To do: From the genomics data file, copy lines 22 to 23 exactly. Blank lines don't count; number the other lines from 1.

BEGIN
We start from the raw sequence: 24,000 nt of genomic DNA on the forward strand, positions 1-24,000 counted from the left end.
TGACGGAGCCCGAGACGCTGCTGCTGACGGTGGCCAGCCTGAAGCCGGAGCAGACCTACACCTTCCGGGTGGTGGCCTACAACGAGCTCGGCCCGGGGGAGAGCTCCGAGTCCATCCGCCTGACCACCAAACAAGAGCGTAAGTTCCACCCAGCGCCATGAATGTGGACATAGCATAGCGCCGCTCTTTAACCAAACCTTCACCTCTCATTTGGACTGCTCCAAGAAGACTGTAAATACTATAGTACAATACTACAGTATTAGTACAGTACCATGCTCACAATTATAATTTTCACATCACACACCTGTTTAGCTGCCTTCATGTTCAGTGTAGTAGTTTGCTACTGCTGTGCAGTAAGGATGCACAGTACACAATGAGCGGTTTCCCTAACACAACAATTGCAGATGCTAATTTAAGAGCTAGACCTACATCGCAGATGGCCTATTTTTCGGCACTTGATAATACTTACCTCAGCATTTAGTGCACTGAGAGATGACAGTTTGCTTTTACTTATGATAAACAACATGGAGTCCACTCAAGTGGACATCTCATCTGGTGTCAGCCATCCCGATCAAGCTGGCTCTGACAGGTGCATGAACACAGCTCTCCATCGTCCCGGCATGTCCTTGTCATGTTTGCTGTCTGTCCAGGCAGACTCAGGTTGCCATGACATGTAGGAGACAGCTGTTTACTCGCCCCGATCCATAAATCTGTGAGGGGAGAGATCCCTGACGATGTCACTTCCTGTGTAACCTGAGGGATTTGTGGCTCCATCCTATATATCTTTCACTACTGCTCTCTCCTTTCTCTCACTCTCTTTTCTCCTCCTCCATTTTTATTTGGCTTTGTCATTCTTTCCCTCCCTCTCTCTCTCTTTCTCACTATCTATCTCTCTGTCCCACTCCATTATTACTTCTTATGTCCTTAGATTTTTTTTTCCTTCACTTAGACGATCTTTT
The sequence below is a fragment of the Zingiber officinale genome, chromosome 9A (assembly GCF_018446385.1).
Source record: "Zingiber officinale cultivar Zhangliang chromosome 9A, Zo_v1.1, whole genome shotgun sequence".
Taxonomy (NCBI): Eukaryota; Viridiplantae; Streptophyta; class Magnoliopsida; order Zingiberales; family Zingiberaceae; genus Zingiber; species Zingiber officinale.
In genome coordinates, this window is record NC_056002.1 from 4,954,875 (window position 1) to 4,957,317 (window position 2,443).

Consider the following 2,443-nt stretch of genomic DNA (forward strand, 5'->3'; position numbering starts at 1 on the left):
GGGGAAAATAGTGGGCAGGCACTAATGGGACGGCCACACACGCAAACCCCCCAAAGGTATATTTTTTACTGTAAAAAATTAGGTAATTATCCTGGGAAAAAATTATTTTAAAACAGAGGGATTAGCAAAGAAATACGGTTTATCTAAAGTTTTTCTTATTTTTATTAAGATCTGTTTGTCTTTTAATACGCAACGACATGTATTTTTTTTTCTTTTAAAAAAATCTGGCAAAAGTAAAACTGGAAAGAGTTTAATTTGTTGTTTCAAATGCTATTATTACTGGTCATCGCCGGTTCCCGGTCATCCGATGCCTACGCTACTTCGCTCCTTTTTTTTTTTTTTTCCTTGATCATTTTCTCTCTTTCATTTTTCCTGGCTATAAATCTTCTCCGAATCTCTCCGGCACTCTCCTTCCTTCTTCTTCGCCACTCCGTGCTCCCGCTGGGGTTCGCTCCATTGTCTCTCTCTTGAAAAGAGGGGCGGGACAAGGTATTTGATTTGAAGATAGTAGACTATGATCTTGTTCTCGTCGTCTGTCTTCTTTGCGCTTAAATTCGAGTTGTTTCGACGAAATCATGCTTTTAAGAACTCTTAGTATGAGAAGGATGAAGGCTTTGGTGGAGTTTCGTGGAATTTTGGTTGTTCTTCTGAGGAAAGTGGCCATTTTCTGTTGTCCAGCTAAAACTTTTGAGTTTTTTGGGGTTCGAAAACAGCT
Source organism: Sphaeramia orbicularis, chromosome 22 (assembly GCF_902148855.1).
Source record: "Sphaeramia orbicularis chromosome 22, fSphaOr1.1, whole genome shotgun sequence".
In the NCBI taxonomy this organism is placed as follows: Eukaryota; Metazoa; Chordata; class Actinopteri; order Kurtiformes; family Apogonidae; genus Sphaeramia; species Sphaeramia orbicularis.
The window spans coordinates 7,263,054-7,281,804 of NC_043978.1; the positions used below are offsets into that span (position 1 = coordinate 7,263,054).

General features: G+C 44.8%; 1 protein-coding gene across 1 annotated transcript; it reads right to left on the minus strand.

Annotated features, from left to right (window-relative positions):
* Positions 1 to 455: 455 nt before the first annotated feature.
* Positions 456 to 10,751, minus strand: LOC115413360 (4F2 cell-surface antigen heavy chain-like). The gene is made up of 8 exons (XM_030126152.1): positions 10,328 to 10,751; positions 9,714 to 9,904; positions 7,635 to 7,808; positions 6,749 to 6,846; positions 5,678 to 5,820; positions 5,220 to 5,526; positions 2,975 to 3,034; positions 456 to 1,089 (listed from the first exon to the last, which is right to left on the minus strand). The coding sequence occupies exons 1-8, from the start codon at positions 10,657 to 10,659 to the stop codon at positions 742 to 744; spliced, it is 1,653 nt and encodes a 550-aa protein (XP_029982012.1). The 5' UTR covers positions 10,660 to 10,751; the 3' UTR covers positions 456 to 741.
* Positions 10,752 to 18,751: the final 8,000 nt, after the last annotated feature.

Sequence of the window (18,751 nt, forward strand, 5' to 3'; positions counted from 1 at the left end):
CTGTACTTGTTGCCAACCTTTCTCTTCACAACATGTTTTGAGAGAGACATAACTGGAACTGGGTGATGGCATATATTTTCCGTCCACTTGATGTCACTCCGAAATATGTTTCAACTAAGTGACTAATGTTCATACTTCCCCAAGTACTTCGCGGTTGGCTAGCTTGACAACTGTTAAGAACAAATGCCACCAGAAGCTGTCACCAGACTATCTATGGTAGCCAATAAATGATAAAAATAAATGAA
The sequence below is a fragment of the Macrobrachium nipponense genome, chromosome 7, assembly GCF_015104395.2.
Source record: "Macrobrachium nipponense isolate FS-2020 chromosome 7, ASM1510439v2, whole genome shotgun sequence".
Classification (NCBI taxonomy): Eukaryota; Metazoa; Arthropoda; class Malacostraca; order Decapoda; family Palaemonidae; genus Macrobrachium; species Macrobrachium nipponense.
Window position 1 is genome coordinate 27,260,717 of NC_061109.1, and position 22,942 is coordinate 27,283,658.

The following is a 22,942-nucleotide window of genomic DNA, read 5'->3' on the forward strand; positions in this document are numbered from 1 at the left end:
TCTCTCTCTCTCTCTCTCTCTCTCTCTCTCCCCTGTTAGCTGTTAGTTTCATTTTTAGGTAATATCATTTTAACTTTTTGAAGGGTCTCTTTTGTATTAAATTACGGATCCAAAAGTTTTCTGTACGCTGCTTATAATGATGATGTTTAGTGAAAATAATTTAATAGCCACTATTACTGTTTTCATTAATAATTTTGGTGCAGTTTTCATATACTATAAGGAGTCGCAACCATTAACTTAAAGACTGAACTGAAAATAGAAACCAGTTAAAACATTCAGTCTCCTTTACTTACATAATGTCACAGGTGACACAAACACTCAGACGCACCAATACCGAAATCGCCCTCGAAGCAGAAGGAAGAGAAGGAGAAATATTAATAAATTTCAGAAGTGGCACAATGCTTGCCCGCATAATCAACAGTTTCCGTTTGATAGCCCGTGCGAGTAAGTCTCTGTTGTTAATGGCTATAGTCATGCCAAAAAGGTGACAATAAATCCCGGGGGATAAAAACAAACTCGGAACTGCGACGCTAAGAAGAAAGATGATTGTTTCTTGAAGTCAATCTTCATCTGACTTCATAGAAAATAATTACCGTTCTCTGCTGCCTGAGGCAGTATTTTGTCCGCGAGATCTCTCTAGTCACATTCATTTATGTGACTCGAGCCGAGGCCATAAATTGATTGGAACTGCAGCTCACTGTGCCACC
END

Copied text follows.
Classification (NCBI taxonomy): Eukaryota; Metazoa; Arthropoda; class Malacostraca; order Decapoda; family Palaemonidae; genus Macrobrachium; species Macrobrachium nipponense.
Window position 1 is genome coordinate 27,260,717 of NC_061109.1, and position 22,942 is coordinate 27,283,658.